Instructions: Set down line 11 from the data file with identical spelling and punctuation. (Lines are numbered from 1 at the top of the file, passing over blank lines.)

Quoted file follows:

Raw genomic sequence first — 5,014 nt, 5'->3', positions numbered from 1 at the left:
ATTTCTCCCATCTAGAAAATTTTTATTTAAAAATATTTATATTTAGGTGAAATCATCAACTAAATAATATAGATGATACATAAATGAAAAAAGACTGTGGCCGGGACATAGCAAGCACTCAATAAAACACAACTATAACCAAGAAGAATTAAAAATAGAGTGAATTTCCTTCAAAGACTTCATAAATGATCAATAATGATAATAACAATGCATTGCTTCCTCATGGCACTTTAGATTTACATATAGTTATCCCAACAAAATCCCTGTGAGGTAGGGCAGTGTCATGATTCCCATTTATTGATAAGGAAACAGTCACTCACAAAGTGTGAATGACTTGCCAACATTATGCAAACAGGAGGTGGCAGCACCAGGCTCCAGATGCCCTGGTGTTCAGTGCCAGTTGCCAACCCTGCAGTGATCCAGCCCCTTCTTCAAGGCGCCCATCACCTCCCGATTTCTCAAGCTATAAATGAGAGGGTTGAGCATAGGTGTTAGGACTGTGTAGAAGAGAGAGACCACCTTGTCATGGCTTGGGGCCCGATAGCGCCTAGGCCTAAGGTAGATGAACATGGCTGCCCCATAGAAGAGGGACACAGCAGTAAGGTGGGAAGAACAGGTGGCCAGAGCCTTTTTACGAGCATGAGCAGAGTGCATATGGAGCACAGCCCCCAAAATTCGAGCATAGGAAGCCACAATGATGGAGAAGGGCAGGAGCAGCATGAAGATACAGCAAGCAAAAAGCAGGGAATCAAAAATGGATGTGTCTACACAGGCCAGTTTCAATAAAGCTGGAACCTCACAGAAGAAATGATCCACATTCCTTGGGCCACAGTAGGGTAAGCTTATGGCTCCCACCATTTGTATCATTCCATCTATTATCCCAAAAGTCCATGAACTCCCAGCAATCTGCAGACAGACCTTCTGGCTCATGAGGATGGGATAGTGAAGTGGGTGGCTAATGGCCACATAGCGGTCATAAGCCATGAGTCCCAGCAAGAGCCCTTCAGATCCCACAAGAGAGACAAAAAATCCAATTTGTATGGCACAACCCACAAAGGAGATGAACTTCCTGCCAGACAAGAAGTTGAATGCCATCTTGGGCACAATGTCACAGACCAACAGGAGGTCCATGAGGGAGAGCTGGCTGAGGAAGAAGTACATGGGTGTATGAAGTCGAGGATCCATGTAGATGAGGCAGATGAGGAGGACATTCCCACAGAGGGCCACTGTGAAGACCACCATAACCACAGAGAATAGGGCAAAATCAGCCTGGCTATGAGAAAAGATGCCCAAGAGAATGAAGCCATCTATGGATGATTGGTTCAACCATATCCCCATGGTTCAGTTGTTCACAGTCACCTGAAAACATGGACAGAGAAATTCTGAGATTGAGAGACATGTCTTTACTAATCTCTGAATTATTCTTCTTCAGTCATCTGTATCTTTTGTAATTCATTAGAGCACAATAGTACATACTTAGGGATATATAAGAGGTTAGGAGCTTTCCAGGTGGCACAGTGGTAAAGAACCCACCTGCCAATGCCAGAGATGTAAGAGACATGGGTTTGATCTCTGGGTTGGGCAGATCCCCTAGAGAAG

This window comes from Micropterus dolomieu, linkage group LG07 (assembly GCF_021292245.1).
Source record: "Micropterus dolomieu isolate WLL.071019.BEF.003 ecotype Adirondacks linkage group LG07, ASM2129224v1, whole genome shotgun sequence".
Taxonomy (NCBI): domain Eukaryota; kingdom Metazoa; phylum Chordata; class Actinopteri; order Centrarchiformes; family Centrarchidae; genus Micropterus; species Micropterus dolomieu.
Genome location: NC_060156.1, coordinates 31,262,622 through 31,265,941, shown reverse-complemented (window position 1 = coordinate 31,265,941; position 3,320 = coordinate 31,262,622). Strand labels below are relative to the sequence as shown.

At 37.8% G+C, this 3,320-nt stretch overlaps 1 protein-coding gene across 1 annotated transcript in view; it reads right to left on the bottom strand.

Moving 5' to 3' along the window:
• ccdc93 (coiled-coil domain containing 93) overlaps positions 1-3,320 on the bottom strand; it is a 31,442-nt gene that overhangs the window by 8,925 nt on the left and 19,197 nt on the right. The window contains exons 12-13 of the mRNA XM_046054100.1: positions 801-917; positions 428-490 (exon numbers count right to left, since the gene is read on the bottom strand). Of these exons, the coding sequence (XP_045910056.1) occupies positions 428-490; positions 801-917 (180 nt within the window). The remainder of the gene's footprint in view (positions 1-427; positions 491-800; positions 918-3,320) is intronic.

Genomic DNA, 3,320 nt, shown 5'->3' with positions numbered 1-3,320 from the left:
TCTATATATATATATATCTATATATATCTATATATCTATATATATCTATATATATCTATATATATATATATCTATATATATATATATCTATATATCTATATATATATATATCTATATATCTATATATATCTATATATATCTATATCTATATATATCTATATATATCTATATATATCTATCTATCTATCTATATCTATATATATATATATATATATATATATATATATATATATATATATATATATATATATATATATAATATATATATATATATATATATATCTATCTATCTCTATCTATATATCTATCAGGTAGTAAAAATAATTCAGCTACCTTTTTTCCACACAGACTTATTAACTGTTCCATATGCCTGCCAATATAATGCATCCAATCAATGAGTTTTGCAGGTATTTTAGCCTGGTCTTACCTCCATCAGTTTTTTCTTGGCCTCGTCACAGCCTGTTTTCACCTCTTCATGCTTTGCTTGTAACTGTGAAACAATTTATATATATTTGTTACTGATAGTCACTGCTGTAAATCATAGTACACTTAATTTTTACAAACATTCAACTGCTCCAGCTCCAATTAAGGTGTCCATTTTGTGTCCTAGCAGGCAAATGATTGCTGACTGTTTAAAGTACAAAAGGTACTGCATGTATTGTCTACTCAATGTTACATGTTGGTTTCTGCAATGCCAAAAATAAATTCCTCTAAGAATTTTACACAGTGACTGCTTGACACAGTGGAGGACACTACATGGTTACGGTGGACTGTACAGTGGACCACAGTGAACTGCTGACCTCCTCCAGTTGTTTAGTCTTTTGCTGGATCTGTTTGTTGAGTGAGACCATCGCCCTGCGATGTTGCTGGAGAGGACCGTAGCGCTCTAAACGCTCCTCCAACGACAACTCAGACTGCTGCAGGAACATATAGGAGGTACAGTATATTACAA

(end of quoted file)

TCTATATATATATATATCTATATATATCTATATATCTATATATATCTATATATATCTATATATATATATATCTATATATATATATATCTATATATCTATATATATATATATCTATATATCTATATATATCTATATATATCTATATCTATATATATCTATATATATCTATATATATCTATCTATCTATCTATATCTATATATATATATATATATATATATATATATATATATATATATATATATATATATATATATATAATATATATATATATATATATATATCTATCTATCTCTATCTATATATCTATCAGGTAGTAAAAATAATTCAGCTACCTTTTTTCCACACAGACTTATTAACTGTTCCATATGCCTGCCAATATAATGCATCCAATCAATGAGTTTTGCAGGTATTTTAGCCTGGTCTTACCTCCATCAGTTTTTTCTTGGCCTCGTCACAGCCTGTTTTCACCTCTTCATGCTTTGCTTGTAACTGTGAAACAATTTATATATATTTGTTACTGATAGTCACTGCTGTAAATCATAGTACACTTAATTTTTACAAACATTCAACTGCTCCAGCTCCAATTAAGGTGTCCATTTTGTGTCCTAGCAGGCAAATGATTGCTGACTGTTTAAAGTACAAAAGGTACTGCATGTATTGTCTACTCAATGTTACATGTTGGTTTCTGCAATGCCAAAAATAAATTCCTCTAAGAATTTTACACAGTGACTGCTTGACACAGTGGAGGACACTACATGGTTACGGTGGACTGTACAGTGGACCACAGTGAACTGCTGACCTCCTCCAGTTGTTTAGTCTTTTGCTGGATCTGTTTGTTGAGTGAGACCATCGCCCTGCGATGTTGCTGGAGAGGACCGTAGCGCTCTAAACGCTCCTCCAACGACAACTCAGACTGCTGCAGGAACATATAGGAGGTACAGTATATTACAA